I used to be able to get duration decently off sheet music, but that was playing in band in high school, over 40 years ago. I really ought to put some work into getting that back.
I mentioned the play-by-ear stuff because it's a perfectly good way to practice intonation and bowing, and more pleasant that most etudes.
If you want something that's simple and good to do (albeit very boring), check out Schradieck. (It's one of the ones Fiddlerman has a free copy of on that page that Mandy pointed you to.) Very good for training your fingers to do various patterns. Playing music will do that, too, but it's much more haphazard. You keep running into new patterns that you need, and don't have yet. That's bitten me several times. (Because I don't practice them as much as I ought to!) My teacher told me to play one of the ones off pages 1 and 2 every day. (Doing other stuff in the book will prove fruitful, too, of course.) The nice things about them is that they're short - 8-12 measures.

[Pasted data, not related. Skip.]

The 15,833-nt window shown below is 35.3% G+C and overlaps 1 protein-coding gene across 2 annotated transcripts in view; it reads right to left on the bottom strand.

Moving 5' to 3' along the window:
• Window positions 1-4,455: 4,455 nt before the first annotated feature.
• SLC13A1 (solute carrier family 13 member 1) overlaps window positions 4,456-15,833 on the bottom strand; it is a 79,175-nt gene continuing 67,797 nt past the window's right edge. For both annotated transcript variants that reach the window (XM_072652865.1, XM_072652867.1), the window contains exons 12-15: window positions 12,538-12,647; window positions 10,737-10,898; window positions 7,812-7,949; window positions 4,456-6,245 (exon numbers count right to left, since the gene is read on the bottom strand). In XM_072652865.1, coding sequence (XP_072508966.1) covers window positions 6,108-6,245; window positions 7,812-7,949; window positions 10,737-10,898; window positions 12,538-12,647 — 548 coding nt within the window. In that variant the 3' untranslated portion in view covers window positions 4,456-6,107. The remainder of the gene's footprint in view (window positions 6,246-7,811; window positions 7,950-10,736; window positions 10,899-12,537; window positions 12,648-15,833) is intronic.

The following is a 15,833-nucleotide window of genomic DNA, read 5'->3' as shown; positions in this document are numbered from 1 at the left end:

All of the stuff on pages 1 and 2 are single-string exercises, so they should be well within your capability. One warning - Schradieck is inordinately fond of the 4th finger. Yours will get a workout. If it starts being painful, skip the ones that use the 4th finger (or use it much, since there aren't too many that don't use it at all) for a day or two until it recovers. Schradieck wrote this stuff many years before they'd figured out repetitive stress injuries.